Set on twenty-five acres adjacent to Rock Creek Park, Hillwood’s gardens feature a diverse and fascinating array of trees, shrubs and herbaceous plants, offering something to see in every season.
Today's highlights in the gardens:
- Seasonal color was an integral part of the gardens for Marjorie Merriweather Post. The beds bordering the Lunar Lawn were always full of summer annuals. This year we have turned up the heat with an orange and red theme. Here you will find Colocasia ‘Diamond head’, Coleus ‘Inferno’, Canna ‘Cannova Bronze Leaf Orange’, two types of celosia and Cordyline ‘Red Star’ behind an edging of ‘Sunpatiens Orange and Red’. This is just part of the nearly ten thousand flowers and tropicals planted in May coming on strong now.
- The cutting garden is really starting to take off and one plant of interest is the white lace flower (Orlaya grandiflora). White, flat-topped blooms are massed above ferny foliage. This summer annual grows to two feet tall and reseeds heavily so one plant is all you need to eventually fill your garden.
- It looks like a good year for the bigleaf hydrangea (Hydrangea macrophylla). The plants along the path to the southern patio of the putting green are particularly nice with beautiful, blue mop-like flower heads. Bigleaf hydrangeas are deciduous shrubs that grow to roughly four feet depending on the cultivar and are great for shady areas.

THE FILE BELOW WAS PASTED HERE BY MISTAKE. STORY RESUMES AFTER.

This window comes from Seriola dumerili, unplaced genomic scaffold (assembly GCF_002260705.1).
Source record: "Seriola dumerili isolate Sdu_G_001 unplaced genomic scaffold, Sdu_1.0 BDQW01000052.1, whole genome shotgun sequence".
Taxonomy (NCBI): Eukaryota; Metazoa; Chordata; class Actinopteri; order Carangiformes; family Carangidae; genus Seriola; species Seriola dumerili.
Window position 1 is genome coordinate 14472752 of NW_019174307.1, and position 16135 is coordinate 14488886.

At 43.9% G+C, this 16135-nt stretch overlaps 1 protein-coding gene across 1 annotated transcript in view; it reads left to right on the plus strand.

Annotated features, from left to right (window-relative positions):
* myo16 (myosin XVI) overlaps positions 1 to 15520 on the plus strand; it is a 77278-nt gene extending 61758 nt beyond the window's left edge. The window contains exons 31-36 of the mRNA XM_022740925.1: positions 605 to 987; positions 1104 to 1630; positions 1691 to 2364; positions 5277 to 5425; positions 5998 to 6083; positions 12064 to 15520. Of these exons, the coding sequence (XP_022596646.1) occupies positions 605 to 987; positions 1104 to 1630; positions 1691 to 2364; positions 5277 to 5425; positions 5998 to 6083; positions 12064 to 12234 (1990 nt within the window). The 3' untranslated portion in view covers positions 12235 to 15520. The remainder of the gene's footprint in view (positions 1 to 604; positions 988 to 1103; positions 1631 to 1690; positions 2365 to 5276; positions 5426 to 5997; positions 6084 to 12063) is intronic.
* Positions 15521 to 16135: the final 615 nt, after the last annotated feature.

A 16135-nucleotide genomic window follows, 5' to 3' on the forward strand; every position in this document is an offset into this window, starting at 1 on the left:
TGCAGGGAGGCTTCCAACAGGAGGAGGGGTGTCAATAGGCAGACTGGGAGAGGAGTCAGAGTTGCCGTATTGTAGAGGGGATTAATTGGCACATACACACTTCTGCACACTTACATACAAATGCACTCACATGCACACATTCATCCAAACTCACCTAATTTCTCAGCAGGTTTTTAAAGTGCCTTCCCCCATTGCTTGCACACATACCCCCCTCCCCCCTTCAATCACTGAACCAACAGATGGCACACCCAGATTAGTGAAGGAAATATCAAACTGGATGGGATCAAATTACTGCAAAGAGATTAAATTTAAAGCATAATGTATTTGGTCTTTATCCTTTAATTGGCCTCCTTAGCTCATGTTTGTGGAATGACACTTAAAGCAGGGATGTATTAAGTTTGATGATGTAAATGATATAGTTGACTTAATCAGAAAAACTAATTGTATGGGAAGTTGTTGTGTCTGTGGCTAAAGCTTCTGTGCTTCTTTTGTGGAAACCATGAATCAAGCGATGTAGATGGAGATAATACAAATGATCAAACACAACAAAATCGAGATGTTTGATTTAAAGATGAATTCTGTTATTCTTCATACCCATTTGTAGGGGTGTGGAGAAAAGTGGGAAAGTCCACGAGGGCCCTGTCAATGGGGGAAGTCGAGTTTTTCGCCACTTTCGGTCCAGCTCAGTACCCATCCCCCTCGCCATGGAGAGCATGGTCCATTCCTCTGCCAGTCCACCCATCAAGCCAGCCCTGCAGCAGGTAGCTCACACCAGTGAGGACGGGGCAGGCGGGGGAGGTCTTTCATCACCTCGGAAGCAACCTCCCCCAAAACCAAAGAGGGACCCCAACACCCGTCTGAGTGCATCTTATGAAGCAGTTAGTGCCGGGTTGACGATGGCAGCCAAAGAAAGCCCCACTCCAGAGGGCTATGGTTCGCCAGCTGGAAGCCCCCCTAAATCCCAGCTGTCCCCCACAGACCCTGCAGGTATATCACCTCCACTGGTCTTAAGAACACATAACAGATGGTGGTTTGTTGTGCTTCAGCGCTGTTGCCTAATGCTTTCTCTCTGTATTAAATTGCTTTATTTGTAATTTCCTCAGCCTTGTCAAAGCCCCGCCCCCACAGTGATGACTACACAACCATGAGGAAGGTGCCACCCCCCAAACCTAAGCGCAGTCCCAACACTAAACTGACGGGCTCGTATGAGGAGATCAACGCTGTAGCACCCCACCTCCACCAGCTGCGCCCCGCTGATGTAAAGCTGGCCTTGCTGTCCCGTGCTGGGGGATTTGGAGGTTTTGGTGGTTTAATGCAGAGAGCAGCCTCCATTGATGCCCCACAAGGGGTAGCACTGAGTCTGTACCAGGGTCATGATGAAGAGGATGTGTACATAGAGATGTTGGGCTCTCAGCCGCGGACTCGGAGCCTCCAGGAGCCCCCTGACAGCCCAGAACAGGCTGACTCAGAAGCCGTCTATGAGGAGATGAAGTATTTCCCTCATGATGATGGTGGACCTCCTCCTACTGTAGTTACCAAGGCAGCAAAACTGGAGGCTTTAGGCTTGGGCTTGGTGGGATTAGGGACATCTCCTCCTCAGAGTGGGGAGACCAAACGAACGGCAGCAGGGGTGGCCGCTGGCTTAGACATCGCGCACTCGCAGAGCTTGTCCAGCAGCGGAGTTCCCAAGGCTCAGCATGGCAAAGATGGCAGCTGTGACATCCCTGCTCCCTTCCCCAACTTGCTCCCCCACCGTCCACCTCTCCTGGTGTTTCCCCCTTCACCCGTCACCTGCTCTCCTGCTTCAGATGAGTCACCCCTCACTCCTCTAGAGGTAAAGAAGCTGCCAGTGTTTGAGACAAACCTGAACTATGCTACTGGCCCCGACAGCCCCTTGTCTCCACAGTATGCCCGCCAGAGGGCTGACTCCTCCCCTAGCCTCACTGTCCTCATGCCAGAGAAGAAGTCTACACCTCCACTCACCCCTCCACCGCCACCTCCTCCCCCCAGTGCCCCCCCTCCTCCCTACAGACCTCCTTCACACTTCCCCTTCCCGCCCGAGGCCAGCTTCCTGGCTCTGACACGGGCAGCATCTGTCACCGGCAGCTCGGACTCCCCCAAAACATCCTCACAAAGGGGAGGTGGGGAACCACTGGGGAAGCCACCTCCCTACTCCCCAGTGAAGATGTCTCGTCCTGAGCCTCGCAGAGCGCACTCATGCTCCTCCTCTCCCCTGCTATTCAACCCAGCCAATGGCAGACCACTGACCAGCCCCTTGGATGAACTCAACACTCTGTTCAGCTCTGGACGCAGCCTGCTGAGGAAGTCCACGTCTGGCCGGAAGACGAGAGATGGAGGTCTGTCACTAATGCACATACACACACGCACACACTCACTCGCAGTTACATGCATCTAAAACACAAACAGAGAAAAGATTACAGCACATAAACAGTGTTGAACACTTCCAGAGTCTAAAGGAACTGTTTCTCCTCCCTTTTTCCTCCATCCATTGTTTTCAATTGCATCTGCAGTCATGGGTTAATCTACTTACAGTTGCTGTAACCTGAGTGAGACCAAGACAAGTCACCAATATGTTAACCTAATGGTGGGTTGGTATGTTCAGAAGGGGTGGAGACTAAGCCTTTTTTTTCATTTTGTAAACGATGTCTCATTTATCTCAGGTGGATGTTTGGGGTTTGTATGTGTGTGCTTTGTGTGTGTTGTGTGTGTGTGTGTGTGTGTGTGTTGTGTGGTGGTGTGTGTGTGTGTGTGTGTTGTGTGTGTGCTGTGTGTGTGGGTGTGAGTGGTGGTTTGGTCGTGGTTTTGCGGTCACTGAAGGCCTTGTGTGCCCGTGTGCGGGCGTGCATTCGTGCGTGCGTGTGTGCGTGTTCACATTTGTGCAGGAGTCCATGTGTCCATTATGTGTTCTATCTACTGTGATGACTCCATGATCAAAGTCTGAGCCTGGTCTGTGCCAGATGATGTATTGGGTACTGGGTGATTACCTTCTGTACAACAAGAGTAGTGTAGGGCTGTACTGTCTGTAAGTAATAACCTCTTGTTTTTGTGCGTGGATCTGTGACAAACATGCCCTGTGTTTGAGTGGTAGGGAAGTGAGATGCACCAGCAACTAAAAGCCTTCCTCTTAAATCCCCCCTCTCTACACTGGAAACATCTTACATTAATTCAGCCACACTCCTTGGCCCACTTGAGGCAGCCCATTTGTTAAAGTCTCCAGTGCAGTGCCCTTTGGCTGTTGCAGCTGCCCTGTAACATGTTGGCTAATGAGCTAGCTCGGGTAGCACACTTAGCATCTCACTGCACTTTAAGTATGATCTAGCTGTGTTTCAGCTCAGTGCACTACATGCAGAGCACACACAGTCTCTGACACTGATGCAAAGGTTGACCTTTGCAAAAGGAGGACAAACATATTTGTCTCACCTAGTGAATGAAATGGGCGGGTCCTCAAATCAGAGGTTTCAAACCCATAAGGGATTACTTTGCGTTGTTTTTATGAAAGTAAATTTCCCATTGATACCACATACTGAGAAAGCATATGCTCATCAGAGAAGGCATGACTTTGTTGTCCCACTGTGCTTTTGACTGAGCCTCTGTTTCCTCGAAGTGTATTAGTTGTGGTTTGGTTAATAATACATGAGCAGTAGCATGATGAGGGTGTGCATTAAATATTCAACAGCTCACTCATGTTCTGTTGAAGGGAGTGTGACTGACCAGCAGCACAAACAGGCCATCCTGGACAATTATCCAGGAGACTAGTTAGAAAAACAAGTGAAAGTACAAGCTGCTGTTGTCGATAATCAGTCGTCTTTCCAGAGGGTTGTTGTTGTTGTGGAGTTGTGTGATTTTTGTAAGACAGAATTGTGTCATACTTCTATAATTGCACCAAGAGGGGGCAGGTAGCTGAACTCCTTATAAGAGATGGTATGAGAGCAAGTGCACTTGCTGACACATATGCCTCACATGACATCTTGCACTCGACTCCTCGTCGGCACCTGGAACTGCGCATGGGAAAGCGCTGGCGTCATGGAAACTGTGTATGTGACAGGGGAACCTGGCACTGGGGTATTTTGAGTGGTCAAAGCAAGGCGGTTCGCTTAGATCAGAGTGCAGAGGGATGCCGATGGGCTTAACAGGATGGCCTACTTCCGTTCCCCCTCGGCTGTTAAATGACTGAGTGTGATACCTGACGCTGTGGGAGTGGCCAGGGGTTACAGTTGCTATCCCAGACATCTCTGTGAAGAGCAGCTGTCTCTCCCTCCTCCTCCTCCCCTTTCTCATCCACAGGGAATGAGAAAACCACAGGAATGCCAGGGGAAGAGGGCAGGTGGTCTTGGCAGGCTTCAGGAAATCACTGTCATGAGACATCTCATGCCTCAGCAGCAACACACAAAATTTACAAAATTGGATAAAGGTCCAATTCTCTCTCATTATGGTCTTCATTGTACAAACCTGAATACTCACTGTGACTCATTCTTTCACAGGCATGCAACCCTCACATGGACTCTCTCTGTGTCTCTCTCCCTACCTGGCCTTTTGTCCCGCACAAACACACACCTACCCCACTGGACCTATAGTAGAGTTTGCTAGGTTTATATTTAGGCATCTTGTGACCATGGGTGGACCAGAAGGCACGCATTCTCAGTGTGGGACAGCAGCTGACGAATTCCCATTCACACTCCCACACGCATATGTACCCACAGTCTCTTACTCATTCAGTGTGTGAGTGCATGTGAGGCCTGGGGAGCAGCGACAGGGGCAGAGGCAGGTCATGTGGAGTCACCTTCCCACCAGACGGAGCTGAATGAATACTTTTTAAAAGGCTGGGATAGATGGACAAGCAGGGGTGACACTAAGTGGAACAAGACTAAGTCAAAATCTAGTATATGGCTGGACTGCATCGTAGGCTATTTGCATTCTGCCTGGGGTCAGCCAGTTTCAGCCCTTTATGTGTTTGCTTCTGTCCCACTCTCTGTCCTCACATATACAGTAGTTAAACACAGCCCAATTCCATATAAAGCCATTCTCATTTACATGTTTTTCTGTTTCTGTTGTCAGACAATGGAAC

- An interesting new perennial added near the Dacha is dragonhead (Dracocephalum ruyschiana 'Blue Dragon'). This short, spreading plant, growing only eight inches high by eighteen wide, produces blue hooded flowers with two lips above and three below. The delicate green foliage looks nice on a sunny edge even when not in bloom.
Plants of note in the greenhouse:
- There are still many wonderful orchids blooming in the greenhouse. Among those are the hybrid Oncostele Catatante 'Pacific Sunspots'. This beauty puts out multiple long spikes of orangish brown flowers with a yellow lip. Oncostele is not a genus you will find out in the wild but produced through many man made crosses.
- Another orchid in bloom now is Prosthechea prismatocarpa. This plant features a flower spike full of interesting little blooms with pink lips and spotted sepals that can last for months. Prosthechea prismatocarpa is native to the higher elevations of Costa Rica and Panama.
- In the tropical house, the showy medinilla (Medinilla magnifica) is flowering and it is certainly living up to its name. Native to the Philippine Islands, this woody shrub produces stunning, long, weeping panicles of pink flowers topped by pink bracts. The showy medinilla is an epiphyte deriving its water and nutrients from the air while living on other trees in tropical forests.